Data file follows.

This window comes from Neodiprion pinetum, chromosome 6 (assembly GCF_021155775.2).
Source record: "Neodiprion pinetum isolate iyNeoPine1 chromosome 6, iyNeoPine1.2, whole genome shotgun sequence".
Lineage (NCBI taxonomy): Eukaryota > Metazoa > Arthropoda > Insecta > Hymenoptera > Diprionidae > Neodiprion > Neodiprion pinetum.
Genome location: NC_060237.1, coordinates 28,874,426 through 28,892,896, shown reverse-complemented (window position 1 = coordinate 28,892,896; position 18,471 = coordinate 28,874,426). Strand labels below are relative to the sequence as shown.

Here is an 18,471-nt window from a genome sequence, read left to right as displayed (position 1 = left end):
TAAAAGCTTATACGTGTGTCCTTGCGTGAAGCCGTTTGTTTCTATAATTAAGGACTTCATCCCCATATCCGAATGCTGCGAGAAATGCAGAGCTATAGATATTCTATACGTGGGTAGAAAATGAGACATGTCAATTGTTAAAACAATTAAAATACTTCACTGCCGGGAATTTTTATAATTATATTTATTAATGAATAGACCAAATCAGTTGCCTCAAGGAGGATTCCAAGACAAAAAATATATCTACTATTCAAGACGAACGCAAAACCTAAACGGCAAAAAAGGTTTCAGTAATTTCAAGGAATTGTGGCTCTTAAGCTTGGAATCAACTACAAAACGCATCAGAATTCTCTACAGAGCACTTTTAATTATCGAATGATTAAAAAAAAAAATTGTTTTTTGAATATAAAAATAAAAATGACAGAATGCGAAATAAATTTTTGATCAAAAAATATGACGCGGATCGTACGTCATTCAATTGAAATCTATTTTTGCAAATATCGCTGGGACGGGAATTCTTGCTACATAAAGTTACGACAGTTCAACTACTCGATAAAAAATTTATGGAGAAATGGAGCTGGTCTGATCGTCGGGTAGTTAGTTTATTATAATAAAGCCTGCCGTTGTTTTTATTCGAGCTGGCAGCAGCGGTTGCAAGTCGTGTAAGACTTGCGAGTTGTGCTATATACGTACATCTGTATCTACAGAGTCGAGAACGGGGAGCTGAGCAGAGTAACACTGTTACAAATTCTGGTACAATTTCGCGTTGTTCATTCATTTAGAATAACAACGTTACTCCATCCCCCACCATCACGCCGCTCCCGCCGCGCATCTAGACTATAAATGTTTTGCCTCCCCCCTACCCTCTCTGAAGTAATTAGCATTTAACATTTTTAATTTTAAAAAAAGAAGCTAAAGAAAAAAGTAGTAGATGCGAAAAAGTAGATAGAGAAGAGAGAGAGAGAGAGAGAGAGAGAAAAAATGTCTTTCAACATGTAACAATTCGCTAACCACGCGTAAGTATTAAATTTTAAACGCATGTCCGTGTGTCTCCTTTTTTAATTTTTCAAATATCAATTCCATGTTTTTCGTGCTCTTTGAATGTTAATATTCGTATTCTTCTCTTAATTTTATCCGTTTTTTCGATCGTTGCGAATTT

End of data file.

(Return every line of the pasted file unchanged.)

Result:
This window comes from Neodiprion pinetum, chromosome 6 (assembly GCF_021155775.2).
Source record: "Neodiprion pinetum isolate iyNeoPine1 chromosome 6, iyNeoPine1.2, whole genome shotgun sequence".
Lineage (NCBI taxonomy): Eukaryota > Metazoa > Arthropoda > Insecta > Hymenoptera > Diprionidae > Neodiprion > Neodiprion pinetum.
Genome location: NC_060237.1, coordinates 28,874,426 through 28,892,896, shown reverse-complemented (window position 1 = coordinate 28,892,896; position 18,471 = coordinate 28,874,426). Strand labels below are relative to the sequence as shown.

Here is an 18,471-nt window from a genome sequence, read left to right as displayed (position 1 = left end):
TAAAAGCTTATACGTGTGTCCTTGCGTGAAGCCGTTTGTTTCTATAATTAAGGACTTCATCCCCATATCCGAATGCTGCGAGAAATGCAGAGCTATAGATATTCTATACGTGGGTAGAAAATGAGACATGTCAATTGTTAAAACAATTAAAATACTTCACTGCCGGGAATTTTTATAATTATATTTATTAATGAATAGACCAAATCAGTTGCCTCAAGGAGGATTCCAAGACAAAAAATATATCTACTATTCAAGACGAACGCAAAACCTAAACGGCAAAAAAGGTTTCAGTAATTTCAAGGAATTGTGGCTCTTAAGCTTGGAATCAACTACAAAACGCATCAGAATTCTCTACAGAGCACTTTTAATTATCGAATGATTAAAAAAAAAAATTGTTTTTTGAATATAAAAATAAAAATGACAGAATGCGAAATAAATTTTTGATCAAAAAATATGACGCGGATCGTACGTCATTCAATTGAAATCTATTTTTGCAAATATCGCTGGGACGGGAATTCTTGCTACATAAAGTTACGACAGTTCAACTACTCGATAAAAAATTTATGGAGAAATGGAGCTGGTCTGATCGTCGGGTAGTTAGTTTATTATAATAAAGCCTGCCGTTGTTTTTATTCGAGCTGGCAGCAGCGGTTGCAAGTCGTGTAAGACTTGCGAGTTGTGCTATATACGTACATCTGTATCTACAGAGTCGAGAACGGGGAGCTGAGCAGAGTAACACTGTTACAAATTCTGGTACAATTTCGCGTTGTTCATTCATTTAGAATAACAACGTTACTCCATCCCCCACCATCACGCCGCTCCCGCCGCGCATCTAGACTATAAATGTTTTGCCTCCCCCCTACCCTCTCTGAAGTAATTAGCATTTAACATTTTTAATTTTAAAAAAAGAAGCTAAAGAAAAAAGTAGTAGATGCGAAAAAGTAGATAGAGAAGAGAGAGAGAGAGAGAGAGAGAGAAAAAATGTCTTTCAACATGTAACAATTCGCTAACCACGCGTAAGTATTAAATTTTAAACGCATGTCCGTGTGTCTCCTTTTTTAATTTTTCAAATATCAATTCCATGTTTTTCGTGCTCTTTGAATGTTAATATTCGTATTCTTCTCTTAATTTTATCCGTTTTTTCGATCGTTGCGAATTT